Helping the Overweight Child - How to know if your child is overweight
"Overweight" and "at risk of overweight" are terms sometimes used when referring to children who weigh more than expected. Doctors use the U.S. Centers for Disease Control and Prevention growth charts or the body mass index (BMI) to measure a child's weight in relation to his or her height. To find out your child's BMI, use this Interactive Tool: Is Your Child at a Healthy Weight?
If you have concerns that your child is overweight or at risk of becoming so, first ask your doctor to review your child's growth charts and medical history with you.
- If your child's BMI has been high on the growth chart from birth, this may be his or her healthy size and growth rate. He or she may simply be bigger than other children of the same gender and age.
- If your child's BMI pattern has suddenly jumped from a lower range to a higher range on the growth chart, your child may be at risk of becoming overweight. Your doctor will carefully track growth over time, watching for a change in the rate of weight gain.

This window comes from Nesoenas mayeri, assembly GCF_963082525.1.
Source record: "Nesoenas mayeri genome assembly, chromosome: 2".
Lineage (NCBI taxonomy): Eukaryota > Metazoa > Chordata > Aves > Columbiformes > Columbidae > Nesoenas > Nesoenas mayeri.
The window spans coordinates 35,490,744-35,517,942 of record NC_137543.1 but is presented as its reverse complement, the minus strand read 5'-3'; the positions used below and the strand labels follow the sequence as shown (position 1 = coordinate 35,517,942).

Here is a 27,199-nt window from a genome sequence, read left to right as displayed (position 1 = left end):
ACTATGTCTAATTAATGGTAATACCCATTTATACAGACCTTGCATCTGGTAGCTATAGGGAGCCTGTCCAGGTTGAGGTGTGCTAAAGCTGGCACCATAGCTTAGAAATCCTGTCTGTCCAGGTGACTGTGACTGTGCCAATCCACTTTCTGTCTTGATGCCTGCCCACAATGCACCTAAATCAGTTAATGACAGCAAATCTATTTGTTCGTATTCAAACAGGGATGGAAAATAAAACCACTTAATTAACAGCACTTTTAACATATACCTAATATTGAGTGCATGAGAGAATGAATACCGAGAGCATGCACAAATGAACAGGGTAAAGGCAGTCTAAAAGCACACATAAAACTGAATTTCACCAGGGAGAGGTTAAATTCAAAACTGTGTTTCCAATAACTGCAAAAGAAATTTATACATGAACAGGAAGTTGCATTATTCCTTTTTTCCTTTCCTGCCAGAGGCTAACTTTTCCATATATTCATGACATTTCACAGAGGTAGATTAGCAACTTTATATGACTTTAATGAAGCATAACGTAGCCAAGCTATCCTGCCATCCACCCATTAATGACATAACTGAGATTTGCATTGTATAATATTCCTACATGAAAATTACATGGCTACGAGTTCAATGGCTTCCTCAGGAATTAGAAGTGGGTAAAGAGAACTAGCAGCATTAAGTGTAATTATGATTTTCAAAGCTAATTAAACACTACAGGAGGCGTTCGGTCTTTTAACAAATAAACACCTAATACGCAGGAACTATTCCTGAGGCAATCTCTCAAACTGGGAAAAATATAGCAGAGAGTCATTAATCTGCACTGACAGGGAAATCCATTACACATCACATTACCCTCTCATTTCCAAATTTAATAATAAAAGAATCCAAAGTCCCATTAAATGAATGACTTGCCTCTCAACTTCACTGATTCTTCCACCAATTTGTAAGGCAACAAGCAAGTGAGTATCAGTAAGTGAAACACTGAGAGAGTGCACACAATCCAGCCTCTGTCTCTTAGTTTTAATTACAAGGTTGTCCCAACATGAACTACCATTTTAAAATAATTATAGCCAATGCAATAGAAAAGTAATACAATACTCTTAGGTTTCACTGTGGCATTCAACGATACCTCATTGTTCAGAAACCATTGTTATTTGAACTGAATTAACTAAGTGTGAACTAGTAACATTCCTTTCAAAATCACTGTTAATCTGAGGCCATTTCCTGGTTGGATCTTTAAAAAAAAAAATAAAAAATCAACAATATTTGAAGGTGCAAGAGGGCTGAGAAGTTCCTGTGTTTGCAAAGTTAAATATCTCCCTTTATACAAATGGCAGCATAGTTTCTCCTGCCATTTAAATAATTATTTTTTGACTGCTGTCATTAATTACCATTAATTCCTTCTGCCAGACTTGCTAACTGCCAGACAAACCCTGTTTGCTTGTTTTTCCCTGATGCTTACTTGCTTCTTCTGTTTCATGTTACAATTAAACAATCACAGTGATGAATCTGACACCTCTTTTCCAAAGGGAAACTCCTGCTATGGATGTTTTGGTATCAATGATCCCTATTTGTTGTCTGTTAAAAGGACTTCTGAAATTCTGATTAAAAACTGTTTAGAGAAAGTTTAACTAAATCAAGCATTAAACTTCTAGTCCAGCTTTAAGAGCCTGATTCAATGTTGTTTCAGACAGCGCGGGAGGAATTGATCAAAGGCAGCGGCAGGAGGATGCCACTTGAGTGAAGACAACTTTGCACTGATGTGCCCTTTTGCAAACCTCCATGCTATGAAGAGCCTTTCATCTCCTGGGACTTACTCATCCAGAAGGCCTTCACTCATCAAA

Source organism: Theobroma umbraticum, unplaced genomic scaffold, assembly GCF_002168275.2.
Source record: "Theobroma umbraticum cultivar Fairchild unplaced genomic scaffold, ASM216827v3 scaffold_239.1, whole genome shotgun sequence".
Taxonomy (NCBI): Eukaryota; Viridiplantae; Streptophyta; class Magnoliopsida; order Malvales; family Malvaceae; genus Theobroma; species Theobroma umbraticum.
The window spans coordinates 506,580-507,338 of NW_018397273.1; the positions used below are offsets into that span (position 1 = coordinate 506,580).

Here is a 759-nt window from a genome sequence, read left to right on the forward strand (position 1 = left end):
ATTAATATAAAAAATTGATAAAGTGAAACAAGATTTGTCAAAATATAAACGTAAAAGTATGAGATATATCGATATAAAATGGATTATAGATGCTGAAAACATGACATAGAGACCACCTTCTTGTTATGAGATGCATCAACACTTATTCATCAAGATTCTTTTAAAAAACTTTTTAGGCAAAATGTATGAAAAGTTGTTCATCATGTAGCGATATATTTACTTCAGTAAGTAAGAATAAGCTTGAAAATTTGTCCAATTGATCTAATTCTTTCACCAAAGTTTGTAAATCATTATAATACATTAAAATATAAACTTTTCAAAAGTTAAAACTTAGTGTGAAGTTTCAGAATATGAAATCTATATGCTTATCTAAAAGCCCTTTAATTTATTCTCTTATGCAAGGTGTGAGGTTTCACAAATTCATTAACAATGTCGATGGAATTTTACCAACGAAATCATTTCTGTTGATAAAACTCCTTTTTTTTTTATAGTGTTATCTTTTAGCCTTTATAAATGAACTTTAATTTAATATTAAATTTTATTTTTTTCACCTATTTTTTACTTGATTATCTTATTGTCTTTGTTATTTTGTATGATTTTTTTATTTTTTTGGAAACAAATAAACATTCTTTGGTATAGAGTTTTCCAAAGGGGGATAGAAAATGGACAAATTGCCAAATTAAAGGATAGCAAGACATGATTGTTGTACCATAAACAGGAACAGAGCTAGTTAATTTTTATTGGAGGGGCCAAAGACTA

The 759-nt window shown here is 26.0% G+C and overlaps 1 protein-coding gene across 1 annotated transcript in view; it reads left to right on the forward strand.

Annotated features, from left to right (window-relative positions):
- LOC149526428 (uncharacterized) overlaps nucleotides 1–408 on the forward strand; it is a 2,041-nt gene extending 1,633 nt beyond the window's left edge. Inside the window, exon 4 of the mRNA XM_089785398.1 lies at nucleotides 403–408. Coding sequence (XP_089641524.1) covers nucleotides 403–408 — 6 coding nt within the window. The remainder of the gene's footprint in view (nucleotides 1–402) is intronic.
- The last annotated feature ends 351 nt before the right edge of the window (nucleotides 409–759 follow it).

- If your family has a history of obesity, your child has a higher risk of becoming overweight.
Sometimes a child's BMI and weight can increase without a child being at risk of having too much body fat. For instance, before and during puberty it is normal for children to have a significant gain in weight before they begin to grow in height. Also, children who are very muscular (such as children who are very active in sports), may have a high BMI but have normal or even lower-than-normal amounts of body fat.
If your child's BMI and growth pattern suggest a weight problem, your doctor will give your child an exam that looks for health problems that can cause weight gain. This may include questions about eating and physical activity habits. Regular checkups for health problems will also be important over time.